“Leave ‘em alone. They are the reason why I smile on my way to work.”
That’s a comment on our Facebook page about a story detailing how the City of Burnaby is in the process of cutting down several heritage cherry blossom trees on Boundary Road in the Heights.
The story has generated a lot of reaction from people upset that the trees have been cut down - with more set to face the chainsaws soon.
This column isn’t about if the city should be cutting them down. According to Burnaby director of engineering, Leon Gous, the decades-old trees are being felled to make way for a water line replacement and sewer separation project that requires it to dig up a section of Boundary Road between Oxford Street and Trinity Street.
The city says tree cutting is unavoidable in this case and I guess we’ll have to accept it.
But – and this is a huge “but” – the city did a terrible job of handling its consultation with the community because it wildly underestimated how much people care about trees – especially these blooming beauties that have been in place for decades.
These aren’t just any trees. Cherry blossoms are a revered type of tree in Burnaby and the rest of Metro Vancouver.
We have entire festivals devoted to them. People go on tours just so they can take photos of them when they explode in all their pink glory. Just recently, Metrotown mall was the site of an entire art installation devoted to them.
When it came to cutting some of these beauties down, the city apparently gave notice to the homeowners living directly in front of the trees.
But for residents like Gordon Guenter, who lives a block away, he wasn’t given a heads up and so when he heard the sound of the first of these trees being decapitated, it was like a gut punch.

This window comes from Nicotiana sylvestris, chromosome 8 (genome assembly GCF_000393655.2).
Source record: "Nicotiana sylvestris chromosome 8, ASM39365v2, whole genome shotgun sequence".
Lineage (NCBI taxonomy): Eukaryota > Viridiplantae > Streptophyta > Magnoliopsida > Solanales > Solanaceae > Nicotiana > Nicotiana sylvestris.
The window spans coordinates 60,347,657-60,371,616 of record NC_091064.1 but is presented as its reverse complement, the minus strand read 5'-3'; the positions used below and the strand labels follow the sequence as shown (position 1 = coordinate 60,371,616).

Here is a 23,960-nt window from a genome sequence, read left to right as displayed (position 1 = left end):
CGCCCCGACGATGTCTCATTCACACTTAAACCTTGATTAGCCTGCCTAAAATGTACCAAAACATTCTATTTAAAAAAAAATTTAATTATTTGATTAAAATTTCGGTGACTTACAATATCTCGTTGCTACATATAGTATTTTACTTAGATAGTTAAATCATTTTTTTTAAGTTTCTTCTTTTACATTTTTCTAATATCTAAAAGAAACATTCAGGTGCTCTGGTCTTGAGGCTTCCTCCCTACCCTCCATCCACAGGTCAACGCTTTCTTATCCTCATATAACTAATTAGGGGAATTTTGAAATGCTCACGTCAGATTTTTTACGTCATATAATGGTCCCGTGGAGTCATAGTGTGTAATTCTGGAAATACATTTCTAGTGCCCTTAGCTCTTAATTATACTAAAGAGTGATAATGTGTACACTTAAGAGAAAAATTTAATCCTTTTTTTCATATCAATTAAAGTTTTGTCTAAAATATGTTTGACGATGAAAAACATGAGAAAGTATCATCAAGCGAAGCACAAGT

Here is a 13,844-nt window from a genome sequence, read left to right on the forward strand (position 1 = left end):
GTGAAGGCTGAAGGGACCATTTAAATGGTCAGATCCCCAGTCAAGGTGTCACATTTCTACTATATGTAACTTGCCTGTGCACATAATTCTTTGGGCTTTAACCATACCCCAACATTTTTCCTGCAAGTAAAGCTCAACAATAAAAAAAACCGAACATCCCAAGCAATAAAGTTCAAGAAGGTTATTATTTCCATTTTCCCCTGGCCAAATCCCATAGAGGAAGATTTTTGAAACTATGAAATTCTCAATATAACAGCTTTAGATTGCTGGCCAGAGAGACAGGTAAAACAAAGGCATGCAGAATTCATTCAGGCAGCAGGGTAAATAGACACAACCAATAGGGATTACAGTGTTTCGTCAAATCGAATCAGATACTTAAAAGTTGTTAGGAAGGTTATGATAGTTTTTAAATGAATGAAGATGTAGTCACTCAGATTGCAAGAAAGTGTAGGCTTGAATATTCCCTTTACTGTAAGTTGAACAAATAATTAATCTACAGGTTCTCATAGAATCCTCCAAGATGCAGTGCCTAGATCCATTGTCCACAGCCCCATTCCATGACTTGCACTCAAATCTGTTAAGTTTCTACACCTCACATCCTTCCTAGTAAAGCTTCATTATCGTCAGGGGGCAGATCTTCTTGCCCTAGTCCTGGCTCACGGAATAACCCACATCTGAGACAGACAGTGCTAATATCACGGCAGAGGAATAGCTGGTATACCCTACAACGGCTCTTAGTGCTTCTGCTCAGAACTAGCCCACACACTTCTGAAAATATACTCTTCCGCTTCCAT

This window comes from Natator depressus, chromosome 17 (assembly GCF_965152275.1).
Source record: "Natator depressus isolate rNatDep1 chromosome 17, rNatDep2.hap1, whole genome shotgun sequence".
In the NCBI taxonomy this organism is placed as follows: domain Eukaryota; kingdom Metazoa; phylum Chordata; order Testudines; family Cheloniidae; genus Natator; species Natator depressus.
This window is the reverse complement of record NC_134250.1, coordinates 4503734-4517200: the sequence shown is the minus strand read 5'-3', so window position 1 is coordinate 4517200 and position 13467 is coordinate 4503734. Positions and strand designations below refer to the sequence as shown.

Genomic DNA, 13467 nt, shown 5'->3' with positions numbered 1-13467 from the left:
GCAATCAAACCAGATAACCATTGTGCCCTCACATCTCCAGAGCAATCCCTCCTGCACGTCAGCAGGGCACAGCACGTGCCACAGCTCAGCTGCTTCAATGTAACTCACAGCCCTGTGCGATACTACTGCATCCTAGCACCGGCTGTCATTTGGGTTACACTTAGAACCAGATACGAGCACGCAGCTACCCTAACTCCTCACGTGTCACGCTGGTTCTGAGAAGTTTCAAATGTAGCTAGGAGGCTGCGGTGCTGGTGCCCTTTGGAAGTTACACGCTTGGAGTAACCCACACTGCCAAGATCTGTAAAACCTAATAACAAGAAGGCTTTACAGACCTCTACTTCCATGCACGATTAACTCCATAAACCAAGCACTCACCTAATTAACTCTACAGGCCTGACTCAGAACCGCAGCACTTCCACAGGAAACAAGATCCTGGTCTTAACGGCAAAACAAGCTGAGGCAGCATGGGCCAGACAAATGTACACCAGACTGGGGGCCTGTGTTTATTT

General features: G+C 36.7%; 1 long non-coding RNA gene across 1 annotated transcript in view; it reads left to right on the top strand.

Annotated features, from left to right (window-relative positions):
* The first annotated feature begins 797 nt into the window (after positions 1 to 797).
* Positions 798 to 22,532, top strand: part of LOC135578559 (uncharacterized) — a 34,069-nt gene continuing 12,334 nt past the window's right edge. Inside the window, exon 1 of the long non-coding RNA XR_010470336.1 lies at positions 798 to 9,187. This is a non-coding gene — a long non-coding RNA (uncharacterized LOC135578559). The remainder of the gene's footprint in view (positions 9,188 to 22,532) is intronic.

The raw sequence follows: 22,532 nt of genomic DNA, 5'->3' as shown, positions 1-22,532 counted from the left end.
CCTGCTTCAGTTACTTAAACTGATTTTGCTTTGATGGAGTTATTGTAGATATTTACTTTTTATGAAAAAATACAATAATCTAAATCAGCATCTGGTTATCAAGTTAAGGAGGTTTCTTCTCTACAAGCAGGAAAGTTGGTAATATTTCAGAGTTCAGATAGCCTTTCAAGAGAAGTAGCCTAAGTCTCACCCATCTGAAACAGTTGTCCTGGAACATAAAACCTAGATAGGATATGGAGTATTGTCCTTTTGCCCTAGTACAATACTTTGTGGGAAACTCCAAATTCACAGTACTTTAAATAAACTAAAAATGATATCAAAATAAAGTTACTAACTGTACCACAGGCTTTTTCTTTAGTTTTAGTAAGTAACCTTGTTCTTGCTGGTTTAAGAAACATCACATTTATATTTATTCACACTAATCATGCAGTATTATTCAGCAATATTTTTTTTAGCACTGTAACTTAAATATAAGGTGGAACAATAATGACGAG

The same goes for dozens of other people who contacted the NOW when they heard what was happening on the day the tree cutting began.
Now, I understand that public consultation is tricky in a case like this. How many notices do you send out? How far do you send out the message?
Well, why not contact as many people as you can? Hold a public consultation meeting to let people know what’s going to happen. Maybe explain that the trees that are being cut down will be replaced with the same type. Perhaps that would have softened the blow instead of finding out by accident.
Cities constantly ask people to take ownership of their neighbourhoods when it comes to such things as crime and litter. People are asked to look beyond their own properties.
Well, it works the other way too. People are part of a neighbourhood and show-stopping trees like these ones are included in that equation. Just look at the quote at the top of this column. You can feel the love that person has seeing them every single day.
I took the news personally when I received a flurry of messages from Heights residents late Monday night.
I spent the first six years of my life living on Oxford Street, just down from these trees. My grandparents lived just around the corner from these trees and we would walk the neighbourhood and admire them on lazy spring Sunday afternoons.
They are not just any trees and the city should have realized this and taken extra care to inform area residents.
The same thing happened last November when eight giant old-growth trees in Central Park were felled by the city to make way for a new multi-use trail. People who live near or use the park felt like they had been smacked in the face when they found out. Once again, people felt ownership over these trees, which is a good thing and why it hurt so much to see them cut down.
Better public consultation could have made a big difference. I suspect that many cities shy away from this type of consultation because they don’t want to give residents time to rally to save the trees. That’s an insult to citizens.
Hopefully the city does a better job next time.
Follow Chris Campbell on Twitter @shinebox44